“I am a woman born in the wrong body. I tried for a long while to compromise on how I felt on the inside. But during adolescence I realised that my urge to dress in a woman’s clothing and act like one could no longer be suppressed. In order to get away from my family and have the freedom to do what I wanted, I chose to work in a drayang. I always loved dancing and for someone as misunderstood as me, the only place to be who I was without hesitation was at a Drayang.

My elder brother has always been strongly against it. But he is more repulsed by me wearing a kira and living the life of a woman than dancing in a drayang. On the day he found the drayang I was working at, he climbed onto the stage while I was performing and slapped me in front of everyone. Humiliated and hurt, I ran away and sought refuge in a friend’s house. I thought time would heal and change things. I worked at different drayangs, against my family’s wishes. It was the only place where I found acceptance and was able to be free of ostracization. I never wanted to hurt my family. But trying to please everyone is the toughest thing to do. You cannot make everyone like you no matter what you do so you have to do whatever makes you happy. My brother, despite being family, treated me very roughly and although it might have been tough love, I didn’t deserve it. I just needed a little acceptance and compassion.

Unfortunately, it only got worse. I had run away from home before I had an accident and was hospitalised. People who knew me informed my family so my brother came to me and he forcefully took me back home. My parents wanted me to leave my obsession with the drayangs and the stage so they sent me away to become a monk. My mother told me if I don’t become a monk, they will disown me. My hair was shaved and I had to live in a dratsang with several others. However, the monks and the teachers there also come from the same society as my family so I continued to find myself in tough situations. Punishment was a regular thing for young monks but in my case it was severe. The head monk told me at a few instances to act like a man. I was not accepted there at all, and I knew I could not go on like this. I needed to live a life beyond the sphere of family and society. Even as a monk, I was not given the simplest dignity of being a human being. So I left. I ran away and now I am seeking shelter at the houses of people I know from my drayang days.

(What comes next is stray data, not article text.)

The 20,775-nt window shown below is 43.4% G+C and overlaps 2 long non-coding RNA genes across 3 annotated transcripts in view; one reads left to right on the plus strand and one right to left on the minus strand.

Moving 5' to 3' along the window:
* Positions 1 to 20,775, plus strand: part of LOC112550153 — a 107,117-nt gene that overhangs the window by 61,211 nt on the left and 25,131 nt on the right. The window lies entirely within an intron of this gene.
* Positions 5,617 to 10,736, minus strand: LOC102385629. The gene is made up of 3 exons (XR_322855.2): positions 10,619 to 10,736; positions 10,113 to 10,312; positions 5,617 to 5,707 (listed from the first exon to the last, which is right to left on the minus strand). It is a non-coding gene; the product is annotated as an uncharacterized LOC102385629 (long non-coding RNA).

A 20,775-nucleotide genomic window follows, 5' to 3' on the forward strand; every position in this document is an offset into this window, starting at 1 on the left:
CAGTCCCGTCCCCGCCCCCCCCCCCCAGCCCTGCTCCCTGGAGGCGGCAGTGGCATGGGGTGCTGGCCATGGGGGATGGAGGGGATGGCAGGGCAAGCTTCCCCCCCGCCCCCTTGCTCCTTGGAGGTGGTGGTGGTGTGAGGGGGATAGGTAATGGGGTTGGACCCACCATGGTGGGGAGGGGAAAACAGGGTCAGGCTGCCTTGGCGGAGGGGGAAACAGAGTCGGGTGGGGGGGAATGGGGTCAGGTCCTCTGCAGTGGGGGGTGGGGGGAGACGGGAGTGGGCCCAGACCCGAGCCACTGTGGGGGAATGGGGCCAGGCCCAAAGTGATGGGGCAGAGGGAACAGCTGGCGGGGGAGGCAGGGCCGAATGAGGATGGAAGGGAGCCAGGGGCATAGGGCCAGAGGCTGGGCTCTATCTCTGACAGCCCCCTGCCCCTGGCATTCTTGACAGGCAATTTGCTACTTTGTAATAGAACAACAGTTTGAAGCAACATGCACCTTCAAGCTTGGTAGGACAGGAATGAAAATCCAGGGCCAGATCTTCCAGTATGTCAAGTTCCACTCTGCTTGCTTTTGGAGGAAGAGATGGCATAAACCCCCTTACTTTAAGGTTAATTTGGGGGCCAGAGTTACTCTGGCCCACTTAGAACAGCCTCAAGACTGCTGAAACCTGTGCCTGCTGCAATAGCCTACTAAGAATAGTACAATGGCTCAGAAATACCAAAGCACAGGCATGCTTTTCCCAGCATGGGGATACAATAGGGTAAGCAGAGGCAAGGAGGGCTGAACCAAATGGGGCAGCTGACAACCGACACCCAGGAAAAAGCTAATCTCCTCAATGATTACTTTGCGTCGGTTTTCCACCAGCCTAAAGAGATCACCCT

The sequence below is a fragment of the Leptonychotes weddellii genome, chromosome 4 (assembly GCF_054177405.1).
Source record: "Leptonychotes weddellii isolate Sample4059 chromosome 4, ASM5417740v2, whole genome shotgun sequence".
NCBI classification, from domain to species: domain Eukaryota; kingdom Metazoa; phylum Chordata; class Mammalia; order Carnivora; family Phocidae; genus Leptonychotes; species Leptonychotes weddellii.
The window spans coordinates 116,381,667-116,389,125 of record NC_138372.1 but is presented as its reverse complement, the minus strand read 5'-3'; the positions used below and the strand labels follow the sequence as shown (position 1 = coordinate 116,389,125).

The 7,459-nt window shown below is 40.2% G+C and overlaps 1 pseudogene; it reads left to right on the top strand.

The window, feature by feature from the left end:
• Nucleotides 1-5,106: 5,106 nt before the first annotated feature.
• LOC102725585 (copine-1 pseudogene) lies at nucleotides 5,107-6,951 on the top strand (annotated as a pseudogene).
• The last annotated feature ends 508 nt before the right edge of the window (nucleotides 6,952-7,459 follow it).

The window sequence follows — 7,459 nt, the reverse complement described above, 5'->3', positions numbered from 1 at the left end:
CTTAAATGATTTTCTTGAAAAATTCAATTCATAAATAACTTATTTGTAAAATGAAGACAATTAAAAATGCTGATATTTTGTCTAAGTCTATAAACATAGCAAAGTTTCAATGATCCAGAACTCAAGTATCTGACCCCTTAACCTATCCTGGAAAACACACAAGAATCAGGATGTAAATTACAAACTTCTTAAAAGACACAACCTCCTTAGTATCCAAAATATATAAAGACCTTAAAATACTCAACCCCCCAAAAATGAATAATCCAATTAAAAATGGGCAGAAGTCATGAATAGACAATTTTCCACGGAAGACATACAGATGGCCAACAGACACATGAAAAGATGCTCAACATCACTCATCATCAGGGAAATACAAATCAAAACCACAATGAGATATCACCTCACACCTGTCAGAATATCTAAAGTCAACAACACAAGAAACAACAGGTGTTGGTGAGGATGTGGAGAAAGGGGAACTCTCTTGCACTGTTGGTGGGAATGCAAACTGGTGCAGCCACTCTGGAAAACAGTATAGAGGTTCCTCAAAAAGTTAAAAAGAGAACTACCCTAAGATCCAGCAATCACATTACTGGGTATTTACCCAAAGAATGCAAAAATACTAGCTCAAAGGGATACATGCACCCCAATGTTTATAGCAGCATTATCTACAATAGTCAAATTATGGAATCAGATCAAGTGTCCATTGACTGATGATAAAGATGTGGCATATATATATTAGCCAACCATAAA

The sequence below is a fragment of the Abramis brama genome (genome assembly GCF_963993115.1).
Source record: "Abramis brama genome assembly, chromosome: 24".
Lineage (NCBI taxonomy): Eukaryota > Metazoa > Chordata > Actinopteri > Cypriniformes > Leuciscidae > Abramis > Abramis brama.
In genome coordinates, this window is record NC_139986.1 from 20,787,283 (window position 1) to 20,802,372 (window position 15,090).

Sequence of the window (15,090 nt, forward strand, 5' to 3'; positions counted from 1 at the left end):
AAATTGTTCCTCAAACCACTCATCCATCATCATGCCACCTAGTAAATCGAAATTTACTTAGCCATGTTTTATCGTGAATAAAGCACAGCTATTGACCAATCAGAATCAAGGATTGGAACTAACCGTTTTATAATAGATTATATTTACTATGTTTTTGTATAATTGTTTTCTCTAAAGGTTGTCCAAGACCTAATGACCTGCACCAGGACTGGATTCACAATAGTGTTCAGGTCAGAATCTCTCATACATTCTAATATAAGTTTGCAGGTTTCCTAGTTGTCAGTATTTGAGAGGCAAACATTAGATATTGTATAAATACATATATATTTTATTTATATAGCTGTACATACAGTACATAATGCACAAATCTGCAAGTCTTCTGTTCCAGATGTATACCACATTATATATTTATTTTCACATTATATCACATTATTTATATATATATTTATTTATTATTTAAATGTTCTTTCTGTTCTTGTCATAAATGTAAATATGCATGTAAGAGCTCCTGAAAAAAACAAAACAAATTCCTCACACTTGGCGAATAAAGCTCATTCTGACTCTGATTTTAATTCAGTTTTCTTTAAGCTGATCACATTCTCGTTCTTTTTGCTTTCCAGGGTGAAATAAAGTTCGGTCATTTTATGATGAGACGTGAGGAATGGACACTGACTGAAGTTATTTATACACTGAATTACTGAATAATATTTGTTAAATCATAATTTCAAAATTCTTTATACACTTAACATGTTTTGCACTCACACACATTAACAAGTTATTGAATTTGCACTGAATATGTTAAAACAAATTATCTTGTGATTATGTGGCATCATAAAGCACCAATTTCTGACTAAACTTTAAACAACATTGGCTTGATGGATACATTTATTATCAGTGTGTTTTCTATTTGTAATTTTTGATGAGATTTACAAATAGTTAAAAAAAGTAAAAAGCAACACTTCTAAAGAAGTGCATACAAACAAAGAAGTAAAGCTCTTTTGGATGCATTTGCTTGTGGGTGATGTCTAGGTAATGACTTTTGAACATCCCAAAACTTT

All the drayangs have been closed because of the pandemic and so many dancers have lost their jobs. But once the drayangs open up, I am going to look for a spot and work there again. Pleasing the society is when most of us destroy our mental health. This time, I have made up my mind – I am going to exercise my rights to report any assault so I really hope that my brother or family do not repeat their acts. Family is supposed to be a place where you find acceptance, love, and a sense of community. Without that, a family is just another group of people.”


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